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Gas gangrene


Definition:

Gas gangrene is a potentially deadly form of tissue death (gangrene).

Alternative Names:

Tissue infection - Clostridial; Gangrene - gas; Myonecrosis; Clostridial infection of tissues

Causes:

Gas gangrene is most often caused by a bacterium called Clostridium perfringens. It also can be caused by group A streptococcus, Staphylococcus aureus, and Vibrio vulnificus.

Clostridium is found nearly everywhere. As the bacteria grow inside the body, it makes gas and harmful substances (toxins) that can damage body tissues, cells, and blood vessels.

Gas gangrene develops suddenly. It usually occurs at the site of trauma or a recent surgical wound. In some cases, it occurs without an irritating event. Persons most at risk of gas gangrene usually have blood vessel disease (atherosclerosis, or hardening of the arteries), diabetes, or colon cancer.

Symptoms:

Gas gangrene causes very painful swelling. The skin turns pale to brownish-red. When the swollen area is pressed, gas can be felt as a crackly sensation (crepitus). The edges of the infected area grow so quickly that changes can be seen over a few minutes. The area may be completely destroyed.

Symptoms include:

  • Air under the skin (subcutaneous emphysema)
  • Blisters filled with brown-red fluid
  • Drainage from the tissues, foul-smelling brown-red or bloody fluid (serosanguineous discharge)
  • Increased heart rate (tachycardia)
  • Moderate to high fever
  • Moderate to severe pain around a skin injury
  • Pale skin color, later becoming dusky and changing to dark red or purple
  • Swelling that worsens around a skin injury
  • Sweating
  • Vesicle formation, combining into large blisters
  • Yellow color to the skin (jaundice)

If the condition is not treated, the person can go into shock with decreased blood pressure (hypotension), kidney failure, coma, and finally death.

Exams and Tests:

The health care provider will perform a physical exam. This may reveal signs of shock.

Tests that may be done include:

  • Tissue and fluid cultures to test for Clostridium bacteria
  • Blood culture to determine the bacteria causing the infection
  • Gram stain of fluid from the infected area
  • X-ray, CT scan, or MRI of the area may show gas in the tissues.
Treatment:

Surgery is needed quickly to remove dead, damaged, and infected tissue

Surgical removal (amputation) of an arm or leg may be needed to control the spread of infection. Amputation sometimes must be done before all test results are available.

Antibiotics are also given. These medicines are given through a vein (intravenously). Pain medicines may also be prescribed.

In some cases, hyperbaric oxygen treatment will be tried.

Outlook (Prognosis):

Gas gangrene usually begins suddenly and quickly gets worse. It is often deadly.

Possible Complications:
  • Coma
  • Delirium
  • Disfiguring or disabling permanent tissue damage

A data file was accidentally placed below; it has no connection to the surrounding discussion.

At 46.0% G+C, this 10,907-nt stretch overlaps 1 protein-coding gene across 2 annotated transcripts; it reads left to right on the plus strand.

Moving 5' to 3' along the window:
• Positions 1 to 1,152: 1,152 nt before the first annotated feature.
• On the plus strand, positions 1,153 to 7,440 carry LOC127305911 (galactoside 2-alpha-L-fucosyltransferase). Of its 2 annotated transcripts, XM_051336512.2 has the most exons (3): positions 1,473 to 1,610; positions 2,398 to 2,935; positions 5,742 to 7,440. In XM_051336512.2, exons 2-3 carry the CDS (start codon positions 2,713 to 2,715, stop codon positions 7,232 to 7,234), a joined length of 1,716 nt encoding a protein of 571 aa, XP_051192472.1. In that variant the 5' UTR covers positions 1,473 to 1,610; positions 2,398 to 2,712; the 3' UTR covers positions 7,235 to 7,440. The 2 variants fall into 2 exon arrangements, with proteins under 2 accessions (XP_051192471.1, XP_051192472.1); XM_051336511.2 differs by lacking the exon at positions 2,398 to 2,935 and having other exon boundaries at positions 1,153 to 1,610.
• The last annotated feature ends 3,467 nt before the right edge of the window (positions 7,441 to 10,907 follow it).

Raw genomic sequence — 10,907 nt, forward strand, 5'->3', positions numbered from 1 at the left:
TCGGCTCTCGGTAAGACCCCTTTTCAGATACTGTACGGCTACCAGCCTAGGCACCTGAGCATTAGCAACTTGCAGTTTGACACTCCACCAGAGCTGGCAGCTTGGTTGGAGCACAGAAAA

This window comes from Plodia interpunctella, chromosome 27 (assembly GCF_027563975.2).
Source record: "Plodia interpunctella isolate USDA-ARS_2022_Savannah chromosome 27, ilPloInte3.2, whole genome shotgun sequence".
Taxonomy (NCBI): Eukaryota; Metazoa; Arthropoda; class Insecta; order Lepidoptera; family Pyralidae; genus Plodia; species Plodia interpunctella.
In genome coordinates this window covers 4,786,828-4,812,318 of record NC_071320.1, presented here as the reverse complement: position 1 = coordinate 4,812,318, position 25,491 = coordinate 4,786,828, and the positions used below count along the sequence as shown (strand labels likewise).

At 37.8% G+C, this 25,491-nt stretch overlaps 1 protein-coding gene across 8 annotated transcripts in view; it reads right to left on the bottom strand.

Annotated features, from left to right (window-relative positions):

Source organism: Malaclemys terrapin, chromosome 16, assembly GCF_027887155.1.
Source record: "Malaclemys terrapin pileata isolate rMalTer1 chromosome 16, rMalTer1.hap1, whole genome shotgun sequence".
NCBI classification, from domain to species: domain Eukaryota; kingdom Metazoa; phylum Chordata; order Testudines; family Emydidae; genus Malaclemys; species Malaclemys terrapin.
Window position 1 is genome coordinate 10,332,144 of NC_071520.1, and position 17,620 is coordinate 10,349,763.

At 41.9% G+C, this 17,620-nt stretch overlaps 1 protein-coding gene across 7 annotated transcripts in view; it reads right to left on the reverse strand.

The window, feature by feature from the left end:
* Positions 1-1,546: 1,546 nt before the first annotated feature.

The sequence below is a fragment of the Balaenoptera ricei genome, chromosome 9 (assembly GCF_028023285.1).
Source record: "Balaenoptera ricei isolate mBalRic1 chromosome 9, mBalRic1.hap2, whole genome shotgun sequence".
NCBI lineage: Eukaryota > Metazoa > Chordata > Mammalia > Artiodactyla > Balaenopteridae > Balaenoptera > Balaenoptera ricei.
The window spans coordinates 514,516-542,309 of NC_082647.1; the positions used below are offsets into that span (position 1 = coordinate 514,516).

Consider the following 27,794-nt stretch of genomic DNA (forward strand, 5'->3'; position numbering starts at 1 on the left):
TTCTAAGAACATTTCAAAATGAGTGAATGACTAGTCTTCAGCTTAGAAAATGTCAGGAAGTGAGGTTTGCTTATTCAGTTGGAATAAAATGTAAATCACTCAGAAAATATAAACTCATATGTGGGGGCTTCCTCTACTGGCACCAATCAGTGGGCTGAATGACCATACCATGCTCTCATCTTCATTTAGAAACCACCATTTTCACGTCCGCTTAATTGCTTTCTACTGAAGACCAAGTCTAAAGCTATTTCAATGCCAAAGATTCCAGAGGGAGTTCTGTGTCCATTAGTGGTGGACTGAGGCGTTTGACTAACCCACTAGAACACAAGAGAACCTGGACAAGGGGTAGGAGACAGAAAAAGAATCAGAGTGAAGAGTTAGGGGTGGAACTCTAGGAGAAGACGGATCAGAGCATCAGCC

• Jaundice with liver damage
  • Kidney failure
  • Shock
  • Spread of infection through the body (sepsis)
  • Stupor
When to Contact a Medical Professional:

This is an emergency condition requiring immediate medical attention.

Call your heath-care provider if you have signs of infection around a skin wound. Go to the emergency room or call the local emergency number (such as 911), if you have symptoms of gas gangrene.

Prevention:

Clean any skin injury thoroughly. Watch for signs of infection (such as redness, pain, drainage, or swelling around a wound). See your health care provider promptly if these occur.

References:

Gerding DN, Johnson S. Clostridial infections. In: Goldman L, Schafer AI, eds. Goldmans's Cecil Medicine. 24th ed. Philadelphia, Pa: Elsevier Saunders; 2011:chap 304.

Onderdonk AB, Garrett WS. Gas gangrene and other Clostridium-associated diseases. In: Mandell GL, Bennett JE, Dolin R, eds. Mandell, Douglas, and Bennett's Principles and Practice of Infectious Diseases. 7th ed. Philadelphia, Pa: Elsevier Churchill Livingstone; 2009:chap 246.


Review Date: 11/20/2013
Reviewed By: Jatin M. Vyas, MD, PhD, Assistant Professor in Medicine, Harvard Medical School; Assistant in Medicine, Division of Infectious Disease, Department of Medicine, Massachusetts General Hospital. Also reviewed by David Zieve, MD, MHA, Bethanne Black, and the A.D.A.M. Editorial team.

The information provided herein should not be used during any medical emergency or for the diagnosis or treatment of any medical condition. A licensed physician should be consulted for diagnosis and treatment of any and all medical conditions. Call 911 for all medical emergencies. Links to other sites are provided for information only -- they do not constitute endorsements of those other sites. Copyright 2002 A.D.A.M., Inc. Any duplication or distribution of the information contained herein is strictly prohibited.

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